And Pope Alexander VI issued “Inter Caetera” in 1493 to justify European explorers’ claims on land and waterways they “discovered,” and to promote Christian domination in Africa, Asia, Australia, New Zealand, and the Americas.

The United States justified its Monroe Doctrine in the 1880s by declaring dominion over the Western Hemisphere, and its claim of Manifest Destiny of westward expansionism to control all land from the Atlantic to the Pacific.

In 1823, in the Supreme Court case, Johnson v.M’Intosh, the Doctrine of Discovery became part of U.S. federal law used to dispossess Native peoples of their lands. In a unanimous decision, Chief Justice John Marshall wrote, “that the principle of discovery gave European nations an absolute right to New World lands” and Native peoples certain rights of occupancy.

This edict gave license to the genocide of black, brown, Asian, and non-Christians across the world. It was the stimulus for Columbus’ travels and is based on patriarchal Christian white supremacy.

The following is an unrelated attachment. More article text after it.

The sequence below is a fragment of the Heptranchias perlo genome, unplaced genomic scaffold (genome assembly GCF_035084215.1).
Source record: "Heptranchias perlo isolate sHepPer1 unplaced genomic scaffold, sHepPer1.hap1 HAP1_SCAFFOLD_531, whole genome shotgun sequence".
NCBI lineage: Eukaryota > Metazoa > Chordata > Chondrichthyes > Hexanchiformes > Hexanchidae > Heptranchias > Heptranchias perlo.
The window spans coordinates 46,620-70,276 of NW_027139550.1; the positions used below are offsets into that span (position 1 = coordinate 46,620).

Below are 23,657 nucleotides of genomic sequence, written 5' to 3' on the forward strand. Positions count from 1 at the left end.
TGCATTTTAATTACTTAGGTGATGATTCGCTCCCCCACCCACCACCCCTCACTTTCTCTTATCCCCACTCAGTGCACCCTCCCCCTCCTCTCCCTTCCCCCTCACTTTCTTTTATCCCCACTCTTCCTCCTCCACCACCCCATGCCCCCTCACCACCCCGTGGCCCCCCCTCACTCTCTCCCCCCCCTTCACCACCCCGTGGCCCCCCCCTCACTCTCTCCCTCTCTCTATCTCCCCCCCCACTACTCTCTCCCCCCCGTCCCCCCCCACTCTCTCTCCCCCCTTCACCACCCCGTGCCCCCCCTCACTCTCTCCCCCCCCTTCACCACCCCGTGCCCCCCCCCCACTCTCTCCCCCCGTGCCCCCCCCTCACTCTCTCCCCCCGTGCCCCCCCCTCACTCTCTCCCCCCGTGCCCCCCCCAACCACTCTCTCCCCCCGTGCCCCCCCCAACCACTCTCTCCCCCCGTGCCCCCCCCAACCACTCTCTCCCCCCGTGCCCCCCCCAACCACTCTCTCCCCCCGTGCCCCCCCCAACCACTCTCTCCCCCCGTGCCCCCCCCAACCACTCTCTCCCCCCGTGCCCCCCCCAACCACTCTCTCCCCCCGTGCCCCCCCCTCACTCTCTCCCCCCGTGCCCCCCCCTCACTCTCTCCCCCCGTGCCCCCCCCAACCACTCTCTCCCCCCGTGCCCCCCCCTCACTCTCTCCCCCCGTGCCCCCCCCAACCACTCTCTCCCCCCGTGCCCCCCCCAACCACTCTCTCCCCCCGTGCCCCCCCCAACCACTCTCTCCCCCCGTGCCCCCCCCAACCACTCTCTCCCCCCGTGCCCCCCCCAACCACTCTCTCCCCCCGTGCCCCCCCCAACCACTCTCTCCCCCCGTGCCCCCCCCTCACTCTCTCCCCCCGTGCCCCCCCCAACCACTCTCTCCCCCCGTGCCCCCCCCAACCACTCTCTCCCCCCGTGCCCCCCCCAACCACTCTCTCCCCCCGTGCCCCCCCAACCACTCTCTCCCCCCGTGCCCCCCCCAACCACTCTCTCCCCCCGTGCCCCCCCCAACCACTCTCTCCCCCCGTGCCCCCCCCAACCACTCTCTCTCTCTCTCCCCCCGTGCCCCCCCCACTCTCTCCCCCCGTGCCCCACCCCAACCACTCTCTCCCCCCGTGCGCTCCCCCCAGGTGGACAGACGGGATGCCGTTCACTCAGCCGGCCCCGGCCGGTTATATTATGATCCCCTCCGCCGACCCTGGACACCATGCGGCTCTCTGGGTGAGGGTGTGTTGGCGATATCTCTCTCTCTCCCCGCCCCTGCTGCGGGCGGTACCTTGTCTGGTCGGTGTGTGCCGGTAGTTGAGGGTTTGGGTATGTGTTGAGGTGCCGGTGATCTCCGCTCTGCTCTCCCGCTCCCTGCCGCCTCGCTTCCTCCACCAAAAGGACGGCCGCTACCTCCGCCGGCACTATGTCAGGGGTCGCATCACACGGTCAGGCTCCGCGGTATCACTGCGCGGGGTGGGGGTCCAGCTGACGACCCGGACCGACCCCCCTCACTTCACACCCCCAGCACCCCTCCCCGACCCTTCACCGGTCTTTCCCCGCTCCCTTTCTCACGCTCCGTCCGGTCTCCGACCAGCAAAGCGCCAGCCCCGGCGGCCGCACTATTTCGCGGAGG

Racism as Official U.S. Immigration Policy

Beginning the first day Europeans stepped foot on what has come to be known as the Americas, decisions over who can enter the United States and who can eventually gain citizenship status have generally depended on issues of race. U.S. immigration systems have reflected and have served as this country’s official racial policies at any given point in time.

Europeans established domination based on a program of exploitation and genocide against native populations. For example, the Puritans left England to the Americas to practice a “purer” form of Protestant Christianity. They believed they were divinely chosen to form a biblical commonwealth with no separation between religion and government. They tolerated no other faiths or interpretations of divine precepts. In fact, they murdered and expelled Quakers, Catholics, and others.

The American colonies followed European perceptions of race. A 1705 Virginia statute, the Act Concerning Servants and Slaves, read, “[N]o negroes, mulattos or Indians, Jew, Moor, Mahometan [Muslims], or other infidels, or such as are declared slaves by this act, shall, notwithstanding, purchase any Christian (sic) white servant.”